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Oil prices rise higher after Egypt violence

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A tanker is seen stuck in the Suez canal on March 28, 2010 near Ismailia city, 120 kms north east of Cairo. Brent oil prices hit a four-month high on concerns escalating violence in Egypt will disrupt supplies from the Middle East, analysts said. (AFP/File)

Oil prices rose on Thursday, with Brent striking a four-month high point on concerns that escalating violence in Egypt will disrupt supplies from the Middle East, analysts said.

Brent North Sea crude for delivery in September gained 76 cents to $110.96 a barrel in London midday deals after reaching $111.53 -- the highest point since the start of April.

New York's main contract, West Texas Intermediate for September, climbed 66 cents at $107.51 a barrel.

"Developments in Egypt are on centre stage again and will continue to apply upward pressure on oil prices," said Sanjeev Gupta at EY consultants.

Egypt's military rulers faced international condemnation over the bloody crackdown on Muslim Brotherhood protesters, with France warning of the threat of "civil war" and Turkey demanding UN action.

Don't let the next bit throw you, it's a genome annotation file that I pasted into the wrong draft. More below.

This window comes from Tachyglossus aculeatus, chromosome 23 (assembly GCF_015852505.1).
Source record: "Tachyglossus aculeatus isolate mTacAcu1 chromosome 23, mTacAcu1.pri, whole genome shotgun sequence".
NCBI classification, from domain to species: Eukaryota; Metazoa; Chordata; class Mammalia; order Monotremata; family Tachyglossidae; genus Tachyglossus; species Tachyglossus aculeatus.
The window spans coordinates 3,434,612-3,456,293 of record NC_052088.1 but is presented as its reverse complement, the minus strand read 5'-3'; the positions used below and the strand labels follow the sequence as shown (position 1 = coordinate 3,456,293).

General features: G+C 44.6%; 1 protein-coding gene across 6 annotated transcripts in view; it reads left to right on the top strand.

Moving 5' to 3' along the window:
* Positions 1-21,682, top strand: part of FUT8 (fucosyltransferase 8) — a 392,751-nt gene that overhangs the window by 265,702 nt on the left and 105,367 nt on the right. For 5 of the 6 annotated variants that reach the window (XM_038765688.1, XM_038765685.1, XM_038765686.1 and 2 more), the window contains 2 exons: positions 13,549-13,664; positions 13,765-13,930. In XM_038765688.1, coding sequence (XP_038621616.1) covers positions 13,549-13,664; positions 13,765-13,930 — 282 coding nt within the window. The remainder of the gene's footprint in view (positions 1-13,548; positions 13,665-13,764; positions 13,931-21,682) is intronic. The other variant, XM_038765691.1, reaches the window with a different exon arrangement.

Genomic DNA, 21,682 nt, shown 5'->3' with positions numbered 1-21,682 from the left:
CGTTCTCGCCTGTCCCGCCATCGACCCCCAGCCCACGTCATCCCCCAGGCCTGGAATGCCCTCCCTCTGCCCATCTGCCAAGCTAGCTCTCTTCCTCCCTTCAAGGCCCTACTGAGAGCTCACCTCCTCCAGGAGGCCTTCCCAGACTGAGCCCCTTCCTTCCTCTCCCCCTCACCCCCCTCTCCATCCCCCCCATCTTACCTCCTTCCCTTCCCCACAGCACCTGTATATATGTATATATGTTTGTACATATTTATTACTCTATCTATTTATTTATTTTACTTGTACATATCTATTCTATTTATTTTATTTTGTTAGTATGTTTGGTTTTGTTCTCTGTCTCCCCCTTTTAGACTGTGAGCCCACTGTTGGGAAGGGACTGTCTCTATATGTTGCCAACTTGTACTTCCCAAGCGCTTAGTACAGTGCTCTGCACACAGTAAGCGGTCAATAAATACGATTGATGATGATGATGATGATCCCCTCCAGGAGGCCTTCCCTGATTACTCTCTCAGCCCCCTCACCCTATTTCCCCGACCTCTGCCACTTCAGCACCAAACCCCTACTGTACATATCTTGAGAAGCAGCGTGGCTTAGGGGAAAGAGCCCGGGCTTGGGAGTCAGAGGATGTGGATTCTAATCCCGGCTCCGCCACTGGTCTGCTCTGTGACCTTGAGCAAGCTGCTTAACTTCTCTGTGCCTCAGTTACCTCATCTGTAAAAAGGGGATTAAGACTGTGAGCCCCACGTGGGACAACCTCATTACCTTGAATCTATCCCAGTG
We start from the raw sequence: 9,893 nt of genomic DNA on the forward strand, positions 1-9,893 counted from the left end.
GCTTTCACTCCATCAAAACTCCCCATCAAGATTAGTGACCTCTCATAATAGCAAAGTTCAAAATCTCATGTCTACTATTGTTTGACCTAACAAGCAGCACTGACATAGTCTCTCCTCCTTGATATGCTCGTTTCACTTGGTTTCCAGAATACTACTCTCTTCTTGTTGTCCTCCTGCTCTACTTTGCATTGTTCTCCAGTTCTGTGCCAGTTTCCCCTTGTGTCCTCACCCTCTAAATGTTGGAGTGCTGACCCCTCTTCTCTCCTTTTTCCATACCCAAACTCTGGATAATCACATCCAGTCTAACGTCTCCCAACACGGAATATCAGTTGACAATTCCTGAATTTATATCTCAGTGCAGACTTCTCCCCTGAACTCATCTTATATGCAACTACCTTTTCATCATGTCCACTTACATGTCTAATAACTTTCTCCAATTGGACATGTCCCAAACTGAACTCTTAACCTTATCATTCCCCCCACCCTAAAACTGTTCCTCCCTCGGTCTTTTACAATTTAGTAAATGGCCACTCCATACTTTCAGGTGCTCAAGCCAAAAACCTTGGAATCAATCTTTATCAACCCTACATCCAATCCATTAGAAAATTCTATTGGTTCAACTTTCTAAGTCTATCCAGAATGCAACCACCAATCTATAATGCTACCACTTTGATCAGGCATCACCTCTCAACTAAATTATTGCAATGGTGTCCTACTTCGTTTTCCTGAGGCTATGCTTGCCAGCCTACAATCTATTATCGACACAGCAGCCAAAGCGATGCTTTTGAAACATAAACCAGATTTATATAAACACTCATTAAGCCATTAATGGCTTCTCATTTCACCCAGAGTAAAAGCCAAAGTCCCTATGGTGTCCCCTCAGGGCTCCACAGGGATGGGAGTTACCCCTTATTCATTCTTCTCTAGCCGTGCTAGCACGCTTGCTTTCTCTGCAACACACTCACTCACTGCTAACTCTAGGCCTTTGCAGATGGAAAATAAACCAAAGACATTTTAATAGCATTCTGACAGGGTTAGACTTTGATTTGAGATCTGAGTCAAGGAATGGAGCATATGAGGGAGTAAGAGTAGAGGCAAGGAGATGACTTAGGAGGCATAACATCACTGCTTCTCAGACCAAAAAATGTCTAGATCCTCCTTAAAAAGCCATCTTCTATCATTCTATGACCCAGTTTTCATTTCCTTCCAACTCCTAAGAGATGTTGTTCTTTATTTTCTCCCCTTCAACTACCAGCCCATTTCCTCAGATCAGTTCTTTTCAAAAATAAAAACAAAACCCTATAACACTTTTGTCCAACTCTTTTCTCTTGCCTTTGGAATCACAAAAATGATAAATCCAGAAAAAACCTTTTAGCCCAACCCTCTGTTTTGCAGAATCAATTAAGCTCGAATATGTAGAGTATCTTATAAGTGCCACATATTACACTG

At least 525 people were killed in Wednesday's assaults on two Cairo protest camps of supporters of ousted Islamist president Mohamed Morsi in the worst violence the country has seen in decades.

Traders are worried that the unrest could hit crude shipments through the Suez Canal and Sumed Pipeline, which provide a link between Europe and Asia and allows ships safer and faster travel between the regions without having to sail around Africa.

Although Egypt is not a major oil producer, the Suez canal carries about 2.5 million barrels daily, roughly equal to eight percent of the output of OPEC.

"Although oil transport through the Suez Canal and the neighbouring Sumed pipeline is not expected to be hampered, given that these are under military protection, the risk premium is nonetheless likely to rise following the latest events," Commerzbank analysts said in a note to clients.

Supplies in the region were being hit already by workers' strikes in crude producer Libya, traders said.

Oil prices gained support also from a decline in US crude stockpiles, indicating firmer demand in the world's largest economy.

On Wednesday, the US government said that American crude stockpiles declined 2.8 million barrels last week, more than the drop of 1.5 million barrels expected by Dow Jones Newswires.